that is taking place today is nothing less than the continuing
march of capital that began in the 15th century and was only
briefly interrupted in the period from 1917 to 1987. Socialism
will not come into existence gradually with the introduction of
cooperatives, social legislation, etc. It will come into
existence through the violent but defensive revolutionary
struggle of the oppressed who will then use the power of the
state to consciously regulate economic production and
distribution. Any other notions of the transition from
capitalism to socialism are simply self-deceptions.

Louis Proyect (unrepentant Bolshevik)"

     I agree that socialist developments will not come to
fruition in a purely spontaneous manner, without political
struggle, without a proletarian-based, socialist state.  But I
disagree that there is no analogy between the transition from
capitalism to socialism, and that from feudalism and capitalism.
Political revolutions were also necessary for the bourgeoisie to
consolidate its own economic progress.

     In my paper I tried to expound the thought of another
Bolshevik, V.I. Lenin.  I argue that there was a split in the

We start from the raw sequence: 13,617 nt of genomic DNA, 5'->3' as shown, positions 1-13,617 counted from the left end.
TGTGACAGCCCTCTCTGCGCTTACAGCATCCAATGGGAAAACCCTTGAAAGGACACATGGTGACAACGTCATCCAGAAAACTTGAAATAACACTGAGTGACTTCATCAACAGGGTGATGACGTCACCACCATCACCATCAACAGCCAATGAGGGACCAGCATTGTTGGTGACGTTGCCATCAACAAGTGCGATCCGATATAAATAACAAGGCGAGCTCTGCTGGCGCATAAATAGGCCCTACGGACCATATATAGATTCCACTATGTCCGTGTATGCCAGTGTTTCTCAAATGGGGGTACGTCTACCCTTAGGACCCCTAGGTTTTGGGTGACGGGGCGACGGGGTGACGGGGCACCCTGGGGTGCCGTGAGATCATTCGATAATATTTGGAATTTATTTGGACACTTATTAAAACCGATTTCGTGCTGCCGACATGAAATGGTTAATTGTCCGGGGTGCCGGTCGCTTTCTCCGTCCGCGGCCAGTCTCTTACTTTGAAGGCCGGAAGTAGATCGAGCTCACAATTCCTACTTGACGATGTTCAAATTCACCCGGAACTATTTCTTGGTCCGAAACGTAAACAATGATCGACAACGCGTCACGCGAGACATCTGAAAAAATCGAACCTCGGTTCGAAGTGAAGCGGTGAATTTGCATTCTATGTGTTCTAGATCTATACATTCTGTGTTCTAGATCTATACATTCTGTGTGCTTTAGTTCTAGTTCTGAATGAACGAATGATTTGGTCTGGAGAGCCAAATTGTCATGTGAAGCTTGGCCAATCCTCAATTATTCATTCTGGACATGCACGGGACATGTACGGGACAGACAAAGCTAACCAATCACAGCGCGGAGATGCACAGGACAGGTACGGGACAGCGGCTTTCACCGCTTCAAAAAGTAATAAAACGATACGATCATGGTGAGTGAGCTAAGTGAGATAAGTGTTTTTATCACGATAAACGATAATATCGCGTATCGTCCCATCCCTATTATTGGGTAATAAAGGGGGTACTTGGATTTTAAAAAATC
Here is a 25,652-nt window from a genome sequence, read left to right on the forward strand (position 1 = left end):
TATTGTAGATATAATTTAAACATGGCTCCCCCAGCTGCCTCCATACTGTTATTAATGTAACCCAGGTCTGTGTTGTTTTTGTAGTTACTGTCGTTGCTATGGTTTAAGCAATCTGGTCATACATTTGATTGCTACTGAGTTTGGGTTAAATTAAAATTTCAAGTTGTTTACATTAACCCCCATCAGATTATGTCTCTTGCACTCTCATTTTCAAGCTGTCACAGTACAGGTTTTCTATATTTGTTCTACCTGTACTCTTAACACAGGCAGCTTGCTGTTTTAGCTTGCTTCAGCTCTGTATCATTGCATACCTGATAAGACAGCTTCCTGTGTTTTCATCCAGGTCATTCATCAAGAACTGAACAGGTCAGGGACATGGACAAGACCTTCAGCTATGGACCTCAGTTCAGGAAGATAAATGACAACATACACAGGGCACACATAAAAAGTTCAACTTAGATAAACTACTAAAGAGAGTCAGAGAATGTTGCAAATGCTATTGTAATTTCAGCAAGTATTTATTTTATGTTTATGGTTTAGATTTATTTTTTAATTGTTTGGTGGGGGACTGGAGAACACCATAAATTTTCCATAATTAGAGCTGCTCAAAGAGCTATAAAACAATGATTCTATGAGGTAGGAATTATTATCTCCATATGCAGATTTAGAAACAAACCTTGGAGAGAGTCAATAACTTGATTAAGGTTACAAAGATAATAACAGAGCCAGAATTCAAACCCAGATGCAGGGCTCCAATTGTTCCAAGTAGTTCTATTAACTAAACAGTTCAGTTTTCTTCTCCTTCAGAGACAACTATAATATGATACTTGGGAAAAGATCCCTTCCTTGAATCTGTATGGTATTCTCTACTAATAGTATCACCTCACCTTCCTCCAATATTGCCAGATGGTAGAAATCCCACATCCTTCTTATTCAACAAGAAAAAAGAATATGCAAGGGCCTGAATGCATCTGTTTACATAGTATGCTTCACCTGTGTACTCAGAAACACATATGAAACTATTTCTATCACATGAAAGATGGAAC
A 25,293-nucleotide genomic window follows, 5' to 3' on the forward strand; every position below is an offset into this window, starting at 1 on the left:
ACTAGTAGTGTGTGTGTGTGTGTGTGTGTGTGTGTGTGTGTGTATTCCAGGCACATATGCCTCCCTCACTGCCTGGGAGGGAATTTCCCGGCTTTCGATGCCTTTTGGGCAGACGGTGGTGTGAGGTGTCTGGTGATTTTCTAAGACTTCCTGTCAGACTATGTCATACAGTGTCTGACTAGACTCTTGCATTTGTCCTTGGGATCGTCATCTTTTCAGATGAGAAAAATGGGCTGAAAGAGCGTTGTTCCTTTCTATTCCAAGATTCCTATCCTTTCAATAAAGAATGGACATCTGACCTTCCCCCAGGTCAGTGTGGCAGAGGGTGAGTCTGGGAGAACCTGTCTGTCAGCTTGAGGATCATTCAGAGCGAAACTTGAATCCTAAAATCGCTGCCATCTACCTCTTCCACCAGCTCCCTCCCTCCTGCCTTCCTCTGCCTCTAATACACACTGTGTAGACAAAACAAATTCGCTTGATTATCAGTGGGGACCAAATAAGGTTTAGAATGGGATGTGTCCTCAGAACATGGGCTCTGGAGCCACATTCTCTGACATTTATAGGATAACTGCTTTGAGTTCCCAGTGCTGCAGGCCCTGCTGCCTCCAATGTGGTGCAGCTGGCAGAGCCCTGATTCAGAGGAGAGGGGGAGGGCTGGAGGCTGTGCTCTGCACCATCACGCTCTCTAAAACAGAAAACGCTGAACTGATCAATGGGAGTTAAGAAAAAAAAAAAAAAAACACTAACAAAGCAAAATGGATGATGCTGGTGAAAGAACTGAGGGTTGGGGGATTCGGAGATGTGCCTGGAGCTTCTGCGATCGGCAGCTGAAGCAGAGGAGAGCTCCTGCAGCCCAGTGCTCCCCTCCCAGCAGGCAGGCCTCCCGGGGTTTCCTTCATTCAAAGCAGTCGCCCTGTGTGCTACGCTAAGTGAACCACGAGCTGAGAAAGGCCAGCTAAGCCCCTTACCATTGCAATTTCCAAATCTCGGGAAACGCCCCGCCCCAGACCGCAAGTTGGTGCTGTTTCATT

Bolshevik party between proponents of what I call "dialectical
socialism" (especially Lenin) and those who represent what I call
"nihilistic socialism".

     The essence of dialectical socialism is the idea that
socialism (or communism) emerges from within capitalism.  This
was Marx's idea when he said, in the German Ideology, that
"Communism is for us not a state of affairs which is to be
established, an ideal to which reality [will] have to adjust
itself.  We call communism the real movement which abolishes the
present state of things."  In connection with the Paris Commune,
Marx wrote that the working people "have no ideals to realize,
but to set free elements of the new society with which old
collapsing bourgeois society itself is pregnant."  So communism
is not something for the future, but a present actuality,
emerging within capitalism.  It is a product of capitalism that
needs to be liberated from the confines of capitalism.  It is not
something that we make up or decide on later, but something that
is coming into existence now.

     Marx's Capital was not just a negative refutation of
capitalism.  It was also an "ultrasound" outline of the elements
of the new society with which the old is pregnant.  This is what
Marx was doing when he wrote that the Factory Acts, limiting
child labor and the length of the working day, constituted "the
first conscious and methodical reaction of society against the
spontaneously developed form of the process of production".  In
Volume III, he went further, writing of "The co-operative
factories of the labourers themselves represent within the old
form the first sprouts of the new".

     In his late essay "On Cooperatives", Lenin reexamined the
idea of cooperatives:   "to build a complete socialist society
out of co-operatives, out of co-operatives alone, which we
formerly ridiculed as huckstering..."  Both Marx and Lenin were
clear that no socialism would come into existence simply through
the spontaneous growth of cooperatives.  A working-class state is